It’s a scam!

Scam

COVID-19 clinical trial: real or fake?

Learn how to tell the difference.

There are thousands of trials underway as companies race to find effective vaccines and treatments for COVID-19. Many of these research studies are legitimate, but some are not. So, if you’re thinking about volunteering for a COVID-19 trial, it’s important to know how to spot the real trials advancing medicine for everyone, versus the fake ones trying to steal your money and personal information.

Preying on our natural desire to help others, scammers have created fake websites and promotional materials, posing as legitimate researchers. Their goal? To take your personal information and your money. They might promise you a doctor’s care and more than $1000 in payment…but as soon as they try to charge you for access, or ask for your Social Security, bank account, or credit card number, your Spidey sense should start tingling, because, unfortunately, some of these so-called “research studies” are fake.

If you’re interested in participating in a COVID-19 or other research study, here are some things to keep in mind:

  • Never pay to be part of a clinical trial, or to find out about one. Real clinical trials will never ask you to pay them.
  • Do an online search before you join, with the name of the clinical trial and the words “scam,” “review,” or “complaint.”
  • Legitimate clinical trials do gather information to identify ideal candidates. To screen for participants for COVID-19 trials, they might ask for your name, contact information, age, gender, race, ethnicity, or various pre-existing conditions associated with higher risk of a COVID-19-related mortality. But they should never ask you to give your Social Security number during recruitment or screening.
  • Never share financial information (like your bank account or routing number). Most legitimate trials will offer to pay people to participate in the trial, but you can ask to be paid by check rather than direct deposit. The amount you get will vary based on the trial, but it can range from $1,000-$2,500, particularly in Phase III of vaccine trials.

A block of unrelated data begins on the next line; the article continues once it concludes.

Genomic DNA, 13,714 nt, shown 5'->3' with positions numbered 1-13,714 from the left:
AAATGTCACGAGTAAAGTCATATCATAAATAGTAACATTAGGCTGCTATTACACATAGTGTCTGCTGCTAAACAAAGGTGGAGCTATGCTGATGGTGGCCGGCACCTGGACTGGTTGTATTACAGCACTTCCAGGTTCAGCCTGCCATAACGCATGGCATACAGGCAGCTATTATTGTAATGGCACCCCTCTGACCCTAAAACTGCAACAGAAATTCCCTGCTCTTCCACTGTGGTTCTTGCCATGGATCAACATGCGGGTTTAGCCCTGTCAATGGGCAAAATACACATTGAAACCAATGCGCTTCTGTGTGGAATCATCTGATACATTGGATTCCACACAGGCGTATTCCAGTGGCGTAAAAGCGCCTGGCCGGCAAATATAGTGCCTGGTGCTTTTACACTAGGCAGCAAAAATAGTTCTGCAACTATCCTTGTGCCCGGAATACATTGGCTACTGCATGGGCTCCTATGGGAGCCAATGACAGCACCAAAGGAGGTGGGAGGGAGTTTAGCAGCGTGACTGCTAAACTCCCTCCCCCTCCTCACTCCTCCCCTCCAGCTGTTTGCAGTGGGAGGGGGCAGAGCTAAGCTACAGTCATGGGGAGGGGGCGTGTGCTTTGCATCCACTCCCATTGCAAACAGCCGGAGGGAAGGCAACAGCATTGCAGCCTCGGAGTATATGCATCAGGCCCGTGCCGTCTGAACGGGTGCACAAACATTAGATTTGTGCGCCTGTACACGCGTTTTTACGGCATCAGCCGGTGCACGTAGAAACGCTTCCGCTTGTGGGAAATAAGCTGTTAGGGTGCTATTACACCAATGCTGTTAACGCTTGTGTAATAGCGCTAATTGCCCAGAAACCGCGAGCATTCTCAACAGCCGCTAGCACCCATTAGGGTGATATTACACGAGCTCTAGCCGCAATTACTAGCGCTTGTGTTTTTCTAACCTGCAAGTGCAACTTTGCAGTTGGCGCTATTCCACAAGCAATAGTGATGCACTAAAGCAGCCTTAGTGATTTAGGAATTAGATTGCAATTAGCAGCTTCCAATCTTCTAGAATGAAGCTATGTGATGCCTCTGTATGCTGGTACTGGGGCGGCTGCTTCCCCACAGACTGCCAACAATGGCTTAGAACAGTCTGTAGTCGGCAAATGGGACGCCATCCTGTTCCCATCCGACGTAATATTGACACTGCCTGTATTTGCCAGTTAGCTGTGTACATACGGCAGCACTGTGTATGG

• The National Institutes of Health (NIH) and the National Library of Medicine (NLM) maintain ClinicalTrials.Gov, a free searchable database of clinical studies on a wide range of diseases. You can also use the database to get more information about studies, including whether they’re recruiting participants, and their contact information.
  • If you’re interested in volunteering for a COVID-19 trial, you can sign up at the COVID-19 Prevention Network, a site run by the National Institute of Allergy and Infectious Diseases at the National Institutes of Health.

If you spot a trial that’s charging people to participate, or demanding your SSN or financial information during screening, be sure to tell the Federal Trade Commission.

You can also file complaints with your attorney general regarding consumer issues, frauds, and scams.  To find your state attorney general, visit consumerresources.org.
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October 23, 2020
by Jim Kreidler
Consumer Education Specialist, FTC
source FEDERAL TRADE COMMISSION Consumer Information

Did someone tell you to pay with gift cards?

It’s a scam!

Consumer Education Specialist, Division of Consumer & Business Education, FTC
Maybe someone said you’ve won the lottery, a prize or sweepstakes. Or they claim to be from the government and tell you there’s a problem with your Social Security number. And, to collect your winnings or solve your problem, you have to pay with gift cards. But here’s the thing: anyone who insists that you pay by gift card is always a scammer.

Learn more by watching this video about how to avoid gift card scams and how to report them.

Also, read more about paying scammers with gift cards to be sure you know how to avoid traps.

If you paid a scammer with a gift card, tell the company that issued the card right away. When you contact the company, tell them the gift card was used in a scam. And then report it to the FTC. Remember to keep the gift card itself and the gift card receipt, and, have them available when you contact the company and the FTC.

To stay up to date on scams that could affect your community, sign up for the FTC’s Consumer Alerts.

September 11, 2020
by Traci Armani

source FEDERAL TRADE COMMISSION Consumer Information

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